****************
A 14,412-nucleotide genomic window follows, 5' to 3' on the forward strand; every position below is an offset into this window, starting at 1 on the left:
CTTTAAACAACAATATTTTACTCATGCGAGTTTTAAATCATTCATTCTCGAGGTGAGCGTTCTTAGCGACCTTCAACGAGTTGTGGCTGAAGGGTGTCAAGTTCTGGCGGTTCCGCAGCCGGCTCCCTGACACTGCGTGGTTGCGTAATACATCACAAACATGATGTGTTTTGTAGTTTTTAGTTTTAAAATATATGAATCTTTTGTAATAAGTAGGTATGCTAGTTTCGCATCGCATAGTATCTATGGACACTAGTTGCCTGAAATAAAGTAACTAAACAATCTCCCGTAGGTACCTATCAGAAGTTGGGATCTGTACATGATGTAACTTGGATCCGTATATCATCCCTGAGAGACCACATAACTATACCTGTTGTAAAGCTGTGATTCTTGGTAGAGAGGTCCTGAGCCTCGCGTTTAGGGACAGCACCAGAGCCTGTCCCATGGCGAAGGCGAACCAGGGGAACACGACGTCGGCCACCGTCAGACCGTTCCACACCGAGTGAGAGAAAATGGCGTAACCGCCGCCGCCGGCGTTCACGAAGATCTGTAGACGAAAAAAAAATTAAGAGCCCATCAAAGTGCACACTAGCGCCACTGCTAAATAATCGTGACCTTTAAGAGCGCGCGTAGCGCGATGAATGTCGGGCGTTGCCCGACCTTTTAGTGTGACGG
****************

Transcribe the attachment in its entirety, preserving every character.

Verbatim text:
A 14,412-nucleotide genomic window follows, 5' to 3' on the forward strand; every position below is an offset into this window, starting at 1 on the left:
CTTTAAACAACAATATTTTACTCATGCGAGTTTTAAATCATTCATTCTCGAGGTGAGCGTTCTTAGCGACCTTCAACGAGTTGTGGCTGAAGGGTGTCAAGTTCTGGCGGTTCCGCAGCCGGCTCCCTGACACTGCGTGGTTGCGTAATACATCACAAACATGATGTGTTTTGTAGTTTTTAGTTTTAAAATATATGAATCTTTTGTAATAAGTAGGTATGCTAGTTTCGCATCGCATAGTATCTATGGACACTAGTTGCCTGAAATAAAGTAACTAAACAATCTCCCGTAGGTACCTATCAGAAGTTGGGATCTGTACATGATGTAACTTGGATCCGTATATCATCCCTGAGAGACCACATAACTATACCTGTTGTAAAGCTGTGATTCTTGGTAGAGAGGTCCTGAGCCTCGCGTTTAGGGACAGCACCAGAGCCTGTCCCATGGCGAAGGCGAACCAGGGGAACACGACGTCGGCCACCGTCAGACCGTTCCACACCGAGTGAGAGAAAATGGCGTAACCGCCGCCGCCGGCGTTCACGAAGATCTGTAGACGAAAAAAAAATTAAGAGCCCATCAAAGTGCACACTAGCGCCACTGCTAAATAATCGTGACCTTTAAGAGCGCGCGTAGCGCGATGAATGTCGGGCGTTGCCCGACCTTTTAGTGTGACGG